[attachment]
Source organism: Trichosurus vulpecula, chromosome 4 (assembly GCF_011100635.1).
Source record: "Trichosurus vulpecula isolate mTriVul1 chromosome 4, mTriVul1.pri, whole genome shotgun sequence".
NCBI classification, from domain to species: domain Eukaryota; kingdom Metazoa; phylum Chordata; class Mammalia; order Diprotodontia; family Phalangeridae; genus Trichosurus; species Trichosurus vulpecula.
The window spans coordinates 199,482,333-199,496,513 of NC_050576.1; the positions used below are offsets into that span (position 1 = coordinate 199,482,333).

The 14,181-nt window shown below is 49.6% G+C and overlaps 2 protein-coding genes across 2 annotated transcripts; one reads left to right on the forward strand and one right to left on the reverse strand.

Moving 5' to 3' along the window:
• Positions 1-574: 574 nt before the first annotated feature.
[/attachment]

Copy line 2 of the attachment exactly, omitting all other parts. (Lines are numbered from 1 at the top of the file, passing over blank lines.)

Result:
Source record: "Trichosurus vulpecula isolate mTriVul1 chromosome 4, mTriVul1.pri, whole genome shotgun sequence".